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TV habits predict kids' waist size and sporting ability

Each hour of TV watched by a two- to four-year- old contributes to his or her waist circumference by the end of grade 4 and his or her ability to perform in sports, according to a world-first study undertaken by researchers at the University of Montreal and its affiliated Saint-Justine Mother and Child University Hospital.

The findings were published today by lead author Dr. Caroline Fitzpatrick and senior author Dr. Linda Pagani in BioMed Central's open access journal the International Journal of Behavioral Nutrition and Physical Activity. "We already knew that there is an association between preschool television exposure and the body fat of fourth grade children, but this is the first study to describe more precisely what that association represents," Pagani explained. "Parents were asked about their child's TV habits. Trained examiners took waist measurements and administered the standing long jump test to measure child muscular fitness. We found, for example that each weekly hour of TV at 29 months of age corresponds to a decrease of about a third of a centimeter in the distance a child is able to jump."

In addition to providing an important indicator of health, in the form of muscular fitness, the standing long jump test also reveals an individual's athletic ability, as sports such as football, skating, and basketball require the "explosive leg strength" measured by the test. "The pursuit of sports by children depends in part on their perceived athletic competence," Fitzpatrick said. "Behavioural dispositions can become entrenched during childhood as it is a critical period for the development of habits and preferred activities. Accordingly, the ability to perform well during childhood may promote participation in sporting activities in adulthood."

Along with their parents, 1314 children from the Quebec Longitudinal Study of Child Development database participated in this study. When the children were 2.5 to 4.5 years of age, their parents reported how many hours of television during the week and weekend they watched. The average was 8.8 hours per week at the onset of the study, a figure that increased on average by 6 hours over the next two years to reach 14,8 hours per week by the age of 4.5 year. Thus, 15% of the children participating in the study were already watching over 18 hours per week according to their parent's reports at that time.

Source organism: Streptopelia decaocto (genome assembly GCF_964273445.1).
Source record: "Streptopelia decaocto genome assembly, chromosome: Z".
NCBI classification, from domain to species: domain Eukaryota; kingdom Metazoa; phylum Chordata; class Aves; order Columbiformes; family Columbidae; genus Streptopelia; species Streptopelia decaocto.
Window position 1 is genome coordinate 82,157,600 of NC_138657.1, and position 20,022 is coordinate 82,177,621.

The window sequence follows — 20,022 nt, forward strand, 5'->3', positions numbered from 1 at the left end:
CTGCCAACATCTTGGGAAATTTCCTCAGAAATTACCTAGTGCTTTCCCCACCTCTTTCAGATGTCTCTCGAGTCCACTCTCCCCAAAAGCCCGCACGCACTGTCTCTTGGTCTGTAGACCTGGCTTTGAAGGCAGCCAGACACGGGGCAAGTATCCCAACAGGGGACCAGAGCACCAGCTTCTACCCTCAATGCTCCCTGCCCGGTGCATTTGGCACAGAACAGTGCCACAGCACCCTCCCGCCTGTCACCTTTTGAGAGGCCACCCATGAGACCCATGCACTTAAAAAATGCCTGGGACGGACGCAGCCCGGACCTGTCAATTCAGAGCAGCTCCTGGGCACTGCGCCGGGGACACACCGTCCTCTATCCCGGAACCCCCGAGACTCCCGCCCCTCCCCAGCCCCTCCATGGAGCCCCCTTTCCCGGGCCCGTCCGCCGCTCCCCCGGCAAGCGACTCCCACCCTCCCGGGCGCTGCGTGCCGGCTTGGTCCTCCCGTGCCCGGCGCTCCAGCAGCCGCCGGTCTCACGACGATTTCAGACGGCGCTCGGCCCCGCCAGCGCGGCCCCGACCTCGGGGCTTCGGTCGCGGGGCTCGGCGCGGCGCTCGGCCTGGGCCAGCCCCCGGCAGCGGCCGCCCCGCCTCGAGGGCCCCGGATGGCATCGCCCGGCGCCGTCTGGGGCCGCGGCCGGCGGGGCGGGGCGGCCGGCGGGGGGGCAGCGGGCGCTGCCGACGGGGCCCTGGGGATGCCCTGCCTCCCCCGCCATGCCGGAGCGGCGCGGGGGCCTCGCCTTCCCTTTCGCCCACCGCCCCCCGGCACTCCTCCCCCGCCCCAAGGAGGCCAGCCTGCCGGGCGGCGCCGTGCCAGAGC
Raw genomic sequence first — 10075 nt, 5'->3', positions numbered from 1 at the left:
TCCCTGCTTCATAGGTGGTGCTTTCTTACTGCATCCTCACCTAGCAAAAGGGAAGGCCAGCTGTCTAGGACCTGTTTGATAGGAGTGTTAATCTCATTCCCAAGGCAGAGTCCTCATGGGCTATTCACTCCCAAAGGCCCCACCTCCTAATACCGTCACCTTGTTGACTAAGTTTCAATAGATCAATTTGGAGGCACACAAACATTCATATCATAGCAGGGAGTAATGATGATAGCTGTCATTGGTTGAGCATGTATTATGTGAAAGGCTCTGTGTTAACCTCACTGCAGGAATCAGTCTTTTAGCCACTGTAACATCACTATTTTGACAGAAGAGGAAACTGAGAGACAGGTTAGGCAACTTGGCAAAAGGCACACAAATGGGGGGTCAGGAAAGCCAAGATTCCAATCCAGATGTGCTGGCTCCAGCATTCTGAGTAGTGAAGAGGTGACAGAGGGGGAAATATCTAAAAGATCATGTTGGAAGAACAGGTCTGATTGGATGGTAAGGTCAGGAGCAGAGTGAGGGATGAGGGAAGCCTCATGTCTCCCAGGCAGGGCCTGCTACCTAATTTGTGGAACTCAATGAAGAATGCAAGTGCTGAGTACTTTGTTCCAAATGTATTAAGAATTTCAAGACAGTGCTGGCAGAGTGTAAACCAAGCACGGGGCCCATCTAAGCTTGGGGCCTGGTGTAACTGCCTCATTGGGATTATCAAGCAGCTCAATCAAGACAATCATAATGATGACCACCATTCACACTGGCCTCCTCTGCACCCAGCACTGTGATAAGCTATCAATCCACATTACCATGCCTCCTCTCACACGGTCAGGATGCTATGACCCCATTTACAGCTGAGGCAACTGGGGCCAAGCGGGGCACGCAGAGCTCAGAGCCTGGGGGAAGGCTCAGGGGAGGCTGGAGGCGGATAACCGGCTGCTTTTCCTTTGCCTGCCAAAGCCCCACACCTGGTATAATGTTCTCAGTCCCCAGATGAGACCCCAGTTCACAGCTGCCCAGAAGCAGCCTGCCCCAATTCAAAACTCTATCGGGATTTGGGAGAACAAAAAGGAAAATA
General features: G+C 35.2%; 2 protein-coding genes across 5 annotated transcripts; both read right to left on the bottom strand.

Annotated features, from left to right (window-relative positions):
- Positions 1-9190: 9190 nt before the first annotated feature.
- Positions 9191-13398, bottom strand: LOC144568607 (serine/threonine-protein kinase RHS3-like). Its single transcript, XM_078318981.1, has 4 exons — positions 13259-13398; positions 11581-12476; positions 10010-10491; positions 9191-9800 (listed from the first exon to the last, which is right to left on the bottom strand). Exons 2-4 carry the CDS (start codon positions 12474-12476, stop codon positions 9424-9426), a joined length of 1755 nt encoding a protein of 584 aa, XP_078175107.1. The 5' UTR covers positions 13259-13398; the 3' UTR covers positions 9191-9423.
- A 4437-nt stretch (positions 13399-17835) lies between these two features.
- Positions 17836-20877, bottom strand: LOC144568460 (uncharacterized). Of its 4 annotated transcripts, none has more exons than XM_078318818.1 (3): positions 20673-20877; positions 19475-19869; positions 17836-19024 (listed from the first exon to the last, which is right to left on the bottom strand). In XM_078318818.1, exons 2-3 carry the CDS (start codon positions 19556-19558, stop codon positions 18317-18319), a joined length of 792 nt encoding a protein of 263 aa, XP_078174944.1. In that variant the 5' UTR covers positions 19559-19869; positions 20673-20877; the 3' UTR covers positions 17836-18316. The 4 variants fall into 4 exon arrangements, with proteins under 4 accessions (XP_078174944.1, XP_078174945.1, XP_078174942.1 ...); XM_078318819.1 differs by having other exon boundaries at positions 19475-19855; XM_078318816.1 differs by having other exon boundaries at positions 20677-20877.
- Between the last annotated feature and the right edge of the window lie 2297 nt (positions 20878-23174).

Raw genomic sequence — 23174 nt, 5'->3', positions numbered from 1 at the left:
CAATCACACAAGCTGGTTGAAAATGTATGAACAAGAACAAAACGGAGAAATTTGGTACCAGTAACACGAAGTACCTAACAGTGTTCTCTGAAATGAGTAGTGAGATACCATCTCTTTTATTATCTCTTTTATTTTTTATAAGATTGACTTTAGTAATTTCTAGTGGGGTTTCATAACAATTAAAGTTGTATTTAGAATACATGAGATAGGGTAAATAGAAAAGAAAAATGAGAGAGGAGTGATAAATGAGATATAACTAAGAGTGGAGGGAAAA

In terms of waist size, the researchers found that, at 4,5 years of age, the children's waist size increased by slightly less than half a millimetre for every extra weekly hour of TV the child was watching on top of what they had been watching when he or she was 2.5. To put it another way, a child who watches 18 hours of television at 4.5 years of age will by the age of 10 have an extra 7.6 milllimetres of waist because of his or her habits.

The researchers stress that while further research should be undertaken to establish that television watching is directly causing the health issues they observed, the study that was published today should encourage authorities to develop policies that target the environmental factors associated with childhood obesity. "The bottom line is that watching too much television beyond the recommended amounts is not good," Dr. Pagani said.

"Across the occidental world, there have been dramatic increases in unhealthy weight for both children and adults in recent decades. Our standard of living has also changed in favor of more easily prepared, calorie-dense foods and sedentary practices. Watching more television not only displaces other forms of educational and active leisurely pursuits but also places them at risk of learning inaccurate information about proper eating. These findings support clinical suspicions that more screen time in general contributes to the rise in excess weight in our population, thus providing essential clues for effective approaches to its eradication." Children over the age of two should not watch more than two hours of television per day, according to the recommendations of the American Academy of Pediatrics.

Contact: William Raillant-Clark
University of Montreal

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